The ideal gaming con I: Size

The call for submissions to Con of the North has come and gone. For a long time, it has been my main gaming con. I like most things about it, but it has its little problems. And now it’s kind of a moot point, because it looks almost certain at this point that I’ll be on the other side of the planet when Con of the North happens. For that and other reasons, I’ve been thinking recently about starting a gaming con from scratch.

That naturally prompts the thought, what would I want such a con to be like? A realistic goal, of course, might just be “a bunch of people in a room for an afternoon or day, having fun gaming with each other”. But it’s also interesting to think about loftier goals. If I could organize an ideal gaming con, what would it be like?

So what is the right size?

The more I think about this, the more thoughts I have, and the longer this article gets. So I should break these up into chunks that are a better size. And that’s the first topic to talk about with gaming cons: size.

Convergence 2013 registration line

Luckily, Con of the North is not like this.

This is one thing I like a lot about Con of the North. The con gets a few hundred people every year, which feels just right. In the past few years, the hotel has also felt just about the right size.

I feel like there’s something of a minimum critical mass for a gaming con; smaller than that, and it can be hard to get a good variety of games going. (Small cons, like relaxacons or even just big game parties, can be great; but a big part of why I want to go to a con is to play things I ordinarily don’t get to, and if it’s just me and my friends playing the same games we usually play, it doesn’t feel like a gaming con per se.) Con of the North is comfortably above that minimum. The variety of games isn’t always perfect for my tastes, but I don’t think any con can offer everyone precisely the games they want. At a huge con that has everything,

Wait, there are five different HârnMaster games on Saturday night alone?

it always seems like there are other problems that get in the way.

Yes, but three of them are overlapping, they’re in four different hotels, and they all finish after the shuttle buses stop.

Importantly, Con of the North is also not too big. It fits very comfortably into one hotel, for example. Some games are a little hard to find, and some of the the current hotel fittings seem to be designed for summoning hounds of Tindalos. However, it’s all one complex. There’s no need to trek outdoors to get from one game to the next — an important consideration, in frigid February Minnesota conditions, but also just nice any time of year, anywhere. Everything is close enough together that you can peek into the LAN room on your way to the dealers’ room, or check out the minis on display while heading to your group’s theme room. Some cons in the Twin Cities are near to bursting their buildings. Luckily, Con of the North is not one of those.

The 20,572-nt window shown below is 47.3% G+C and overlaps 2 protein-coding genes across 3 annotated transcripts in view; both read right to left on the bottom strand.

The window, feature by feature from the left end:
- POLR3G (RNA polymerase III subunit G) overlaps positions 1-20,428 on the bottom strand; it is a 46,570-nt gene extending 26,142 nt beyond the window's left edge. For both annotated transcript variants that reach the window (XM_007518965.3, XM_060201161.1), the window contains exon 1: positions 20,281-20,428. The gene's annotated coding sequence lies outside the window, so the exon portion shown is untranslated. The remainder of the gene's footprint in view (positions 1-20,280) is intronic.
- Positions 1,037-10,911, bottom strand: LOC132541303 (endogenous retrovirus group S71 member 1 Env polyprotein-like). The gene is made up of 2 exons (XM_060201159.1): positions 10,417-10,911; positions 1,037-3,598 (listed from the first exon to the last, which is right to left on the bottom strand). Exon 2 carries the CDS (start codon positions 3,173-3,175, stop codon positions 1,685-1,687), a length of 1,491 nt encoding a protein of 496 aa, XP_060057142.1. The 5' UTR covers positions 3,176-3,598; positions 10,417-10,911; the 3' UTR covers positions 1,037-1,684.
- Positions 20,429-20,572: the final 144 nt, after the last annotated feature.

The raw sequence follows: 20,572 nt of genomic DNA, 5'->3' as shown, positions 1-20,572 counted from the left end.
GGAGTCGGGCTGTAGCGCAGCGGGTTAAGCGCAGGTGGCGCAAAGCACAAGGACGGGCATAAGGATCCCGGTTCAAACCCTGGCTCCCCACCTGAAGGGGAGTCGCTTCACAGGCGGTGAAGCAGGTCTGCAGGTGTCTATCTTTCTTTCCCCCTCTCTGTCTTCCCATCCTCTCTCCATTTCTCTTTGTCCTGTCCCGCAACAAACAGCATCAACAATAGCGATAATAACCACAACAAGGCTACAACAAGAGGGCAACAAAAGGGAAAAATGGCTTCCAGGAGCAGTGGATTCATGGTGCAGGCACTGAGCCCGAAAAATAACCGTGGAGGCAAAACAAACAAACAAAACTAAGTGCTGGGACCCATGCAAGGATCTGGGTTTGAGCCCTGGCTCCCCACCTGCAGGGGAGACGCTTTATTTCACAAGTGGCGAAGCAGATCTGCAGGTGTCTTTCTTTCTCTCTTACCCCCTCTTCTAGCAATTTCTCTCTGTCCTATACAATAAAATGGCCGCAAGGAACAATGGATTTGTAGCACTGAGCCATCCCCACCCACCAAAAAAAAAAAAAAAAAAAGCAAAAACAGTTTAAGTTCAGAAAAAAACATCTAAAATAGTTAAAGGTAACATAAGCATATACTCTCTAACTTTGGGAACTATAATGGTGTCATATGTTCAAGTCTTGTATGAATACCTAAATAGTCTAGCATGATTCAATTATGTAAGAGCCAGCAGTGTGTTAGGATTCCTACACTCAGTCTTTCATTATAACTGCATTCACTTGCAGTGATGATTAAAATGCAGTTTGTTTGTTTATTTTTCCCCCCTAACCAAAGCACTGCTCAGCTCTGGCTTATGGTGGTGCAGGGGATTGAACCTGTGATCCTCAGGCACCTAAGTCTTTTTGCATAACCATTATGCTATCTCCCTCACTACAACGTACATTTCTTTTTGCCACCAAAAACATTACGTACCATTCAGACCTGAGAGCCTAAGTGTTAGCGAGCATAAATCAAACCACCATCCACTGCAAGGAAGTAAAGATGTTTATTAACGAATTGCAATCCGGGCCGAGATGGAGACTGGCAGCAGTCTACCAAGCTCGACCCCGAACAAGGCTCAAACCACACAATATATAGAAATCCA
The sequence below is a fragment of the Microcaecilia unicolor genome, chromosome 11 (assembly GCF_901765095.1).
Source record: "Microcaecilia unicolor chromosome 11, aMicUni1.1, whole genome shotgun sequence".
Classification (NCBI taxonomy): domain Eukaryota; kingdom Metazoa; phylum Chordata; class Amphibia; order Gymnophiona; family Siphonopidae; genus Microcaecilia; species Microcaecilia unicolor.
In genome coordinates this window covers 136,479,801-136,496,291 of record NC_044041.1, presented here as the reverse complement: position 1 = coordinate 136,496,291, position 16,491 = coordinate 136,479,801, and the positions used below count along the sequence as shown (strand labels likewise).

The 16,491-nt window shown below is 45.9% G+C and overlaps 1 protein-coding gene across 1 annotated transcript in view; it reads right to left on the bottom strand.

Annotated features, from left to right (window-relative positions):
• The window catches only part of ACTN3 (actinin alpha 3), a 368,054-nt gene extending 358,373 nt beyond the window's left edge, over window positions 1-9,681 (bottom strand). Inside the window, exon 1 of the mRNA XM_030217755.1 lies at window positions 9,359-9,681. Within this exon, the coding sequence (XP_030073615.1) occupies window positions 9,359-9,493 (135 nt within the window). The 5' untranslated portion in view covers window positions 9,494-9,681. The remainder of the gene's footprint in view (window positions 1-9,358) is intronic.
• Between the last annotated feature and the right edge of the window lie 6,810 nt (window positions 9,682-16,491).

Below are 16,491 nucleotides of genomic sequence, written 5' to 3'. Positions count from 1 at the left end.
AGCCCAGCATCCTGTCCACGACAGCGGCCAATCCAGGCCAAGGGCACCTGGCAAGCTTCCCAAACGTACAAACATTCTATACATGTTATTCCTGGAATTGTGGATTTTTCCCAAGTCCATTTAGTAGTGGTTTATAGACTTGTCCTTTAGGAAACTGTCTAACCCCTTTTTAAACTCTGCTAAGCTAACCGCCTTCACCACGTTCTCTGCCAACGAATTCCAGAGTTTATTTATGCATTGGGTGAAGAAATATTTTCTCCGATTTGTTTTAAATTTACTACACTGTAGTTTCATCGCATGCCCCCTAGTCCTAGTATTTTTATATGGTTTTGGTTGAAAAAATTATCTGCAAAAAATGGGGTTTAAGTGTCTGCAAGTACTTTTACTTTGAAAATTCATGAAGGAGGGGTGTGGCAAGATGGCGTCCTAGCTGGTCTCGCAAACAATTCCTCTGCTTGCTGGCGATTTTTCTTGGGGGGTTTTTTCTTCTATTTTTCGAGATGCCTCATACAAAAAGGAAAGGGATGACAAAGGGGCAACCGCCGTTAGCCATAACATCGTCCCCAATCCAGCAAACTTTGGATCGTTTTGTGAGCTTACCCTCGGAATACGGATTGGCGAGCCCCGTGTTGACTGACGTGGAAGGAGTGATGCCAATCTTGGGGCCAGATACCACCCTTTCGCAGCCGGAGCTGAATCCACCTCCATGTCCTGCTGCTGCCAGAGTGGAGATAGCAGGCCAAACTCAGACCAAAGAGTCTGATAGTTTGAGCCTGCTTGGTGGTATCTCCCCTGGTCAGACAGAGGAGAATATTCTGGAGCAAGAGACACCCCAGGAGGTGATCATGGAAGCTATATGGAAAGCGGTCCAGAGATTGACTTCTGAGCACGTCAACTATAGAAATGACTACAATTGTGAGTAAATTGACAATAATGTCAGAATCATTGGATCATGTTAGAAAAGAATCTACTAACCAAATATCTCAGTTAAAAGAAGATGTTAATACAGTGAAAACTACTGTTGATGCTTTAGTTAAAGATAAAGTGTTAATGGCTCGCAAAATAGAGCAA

It seems that an assumption for attending a lot of the big gaming and other conventions is that either a) getting from one activity to the next will require sweating and walking long distances, or b) you will basically just camp out in one area (dealers, restaurant, the Settlers of Catan suite, whatever) and not leave it for most of a day. Not only for GMs or minis gamers or completists or whoever else with a lot of stuff to schlep, but also for people with mobility difficulties, and just tight schedules, having a con spread out across a huge complex makes big parts of it un-fun or downright inaccessible.

There are a lot of other considerations about the venue, but I’ll leave that for a later post.


Comments

The ideal gaming con I: Size — 1 Comment

  1. I’ve always appreciated the local JonCon’s too, which as you know are conventions-in-a-house, with 2-4 simultaneous games, and usually some Call of Cthulhu in the mix due to the GMs’ interests. A con with several GMs and their interweaving/sometimes exchanging groups of players was a nice model, something you can do in Minnesota where people have often known each other since high school (or before that!). It always struck me as a great idea that Jon structured them with a “no gaming” potluck dinner on Saturday nights, and a funny awards ceremony at the end.

Leave a Reply to John Till Cancel reply

Your email address will not be published. Required fields are marked *